Hey Taylor - I just had a baby and almost immediately started thinking about how I need life insurance. I haven’t really looked into it at all and was wondering if you had recommendations.
Hey Gary - Congrats on the new baby! I’m sure this is an exciting and tiring time, so kudos to you for having the wherewithal to look ahead. Life insurance is a must-have for anyone with dependents, and there are definitely good and bad policies, so I’m happy to offer my advice.
When choosing coverage, you’re essentially picking between term and whole life insurance. The difference is pretty basic on its face - term life insurance covers a specified term, usually ranging from 5 to 30 years. Whole life, unsurprisingly, offers coverage until you die, with a set premium until the policy is paid in full.
If you’ve heard of people talking about life insurance as an investment, they’re referring to whole life insurance. As you pay money into your policy, you build up a cash account from which you can withdraw later in life. You can also theoretically borrow against these funds, leveraging the asset. Whole life insurance has surface-level appeal, but that’s about it. In my opinion, you don’t get out of it what you put in.
For starters, whole-life policies are expensive. You spend nearly 10x what you would on good term coverage, and while you’re supposed to see some of that money when you get older, there are far better investments you could consider. The point of life insurance is to provide a safety net in the event of your passing. If you’re putting tons of money into this policy each year during your 30s, 40s, and 50s, you’re hurting your spending power during your best years and not investing as wisely as you could be. And, throughout the process, you’re not doing any better by the family you’re trying to provide for.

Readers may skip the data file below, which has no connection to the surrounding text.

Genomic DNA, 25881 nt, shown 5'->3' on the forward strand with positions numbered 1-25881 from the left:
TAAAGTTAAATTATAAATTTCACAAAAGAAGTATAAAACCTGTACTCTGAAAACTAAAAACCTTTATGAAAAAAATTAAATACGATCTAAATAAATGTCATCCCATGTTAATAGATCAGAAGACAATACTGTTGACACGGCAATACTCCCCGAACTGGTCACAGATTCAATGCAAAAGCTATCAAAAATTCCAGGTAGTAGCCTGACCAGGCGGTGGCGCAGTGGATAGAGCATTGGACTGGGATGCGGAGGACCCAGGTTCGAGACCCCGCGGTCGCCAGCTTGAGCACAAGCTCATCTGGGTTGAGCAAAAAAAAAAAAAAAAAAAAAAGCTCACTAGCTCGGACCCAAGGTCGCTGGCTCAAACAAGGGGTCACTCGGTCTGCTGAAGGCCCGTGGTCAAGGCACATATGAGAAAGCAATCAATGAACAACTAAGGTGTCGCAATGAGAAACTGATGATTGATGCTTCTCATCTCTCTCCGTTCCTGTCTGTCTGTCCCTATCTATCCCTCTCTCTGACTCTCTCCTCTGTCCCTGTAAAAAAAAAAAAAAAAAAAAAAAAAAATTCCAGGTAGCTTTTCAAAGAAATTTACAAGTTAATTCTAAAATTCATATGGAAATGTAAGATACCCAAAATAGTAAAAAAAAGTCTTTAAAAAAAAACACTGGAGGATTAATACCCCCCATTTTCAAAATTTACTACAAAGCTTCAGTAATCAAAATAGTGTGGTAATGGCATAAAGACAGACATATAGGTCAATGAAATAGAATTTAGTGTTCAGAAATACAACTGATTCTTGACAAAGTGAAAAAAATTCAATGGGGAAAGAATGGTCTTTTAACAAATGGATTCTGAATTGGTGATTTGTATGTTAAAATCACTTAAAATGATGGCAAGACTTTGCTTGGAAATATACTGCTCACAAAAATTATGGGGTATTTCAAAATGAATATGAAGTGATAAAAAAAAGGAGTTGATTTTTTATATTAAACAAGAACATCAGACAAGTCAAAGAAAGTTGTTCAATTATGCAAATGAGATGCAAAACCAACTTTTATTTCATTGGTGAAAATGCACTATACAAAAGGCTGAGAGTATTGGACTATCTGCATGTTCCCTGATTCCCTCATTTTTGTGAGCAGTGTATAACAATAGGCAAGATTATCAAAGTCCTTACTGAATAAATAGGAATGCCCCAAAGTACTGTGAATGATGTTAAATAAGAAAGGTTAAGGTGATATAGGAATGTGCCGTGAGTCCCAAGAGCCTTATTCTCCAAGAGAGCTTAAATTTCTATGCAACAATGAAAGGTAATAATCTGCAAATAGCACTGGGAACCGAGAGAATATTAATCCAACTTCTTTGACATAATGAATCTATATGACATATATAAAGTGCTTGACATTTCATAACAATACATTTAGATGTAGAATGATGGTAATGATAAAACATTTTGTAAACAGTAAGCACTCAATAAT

With a 20-year term, you eliminate the hoopla and secure a respectable settlement should tragedy strike. You’ll save money each month, you’ll get the peace of mind you seek, and your family will be covered should something happen. You should be able to get monthly premiums below $50 a month, and then you just need to renew well before the term expires.
You can certainly look into 10- and 30-year terms as well, but I’ve found 20 delivers the best pricing and flexibility. If you want to learn more about term policies and how they compare to whole-life insurance, you can check out a post I’ve written at gofarwithkovar.com.
It’s good that you’re thinking about life insurance, Gary. Now it’s time to stop thinking and buy because the longer you wait, the higher the premiums rise and the more risk you endure. Take care of it now, and get back to enjoying life with your new child. Thanks for the question!Kovar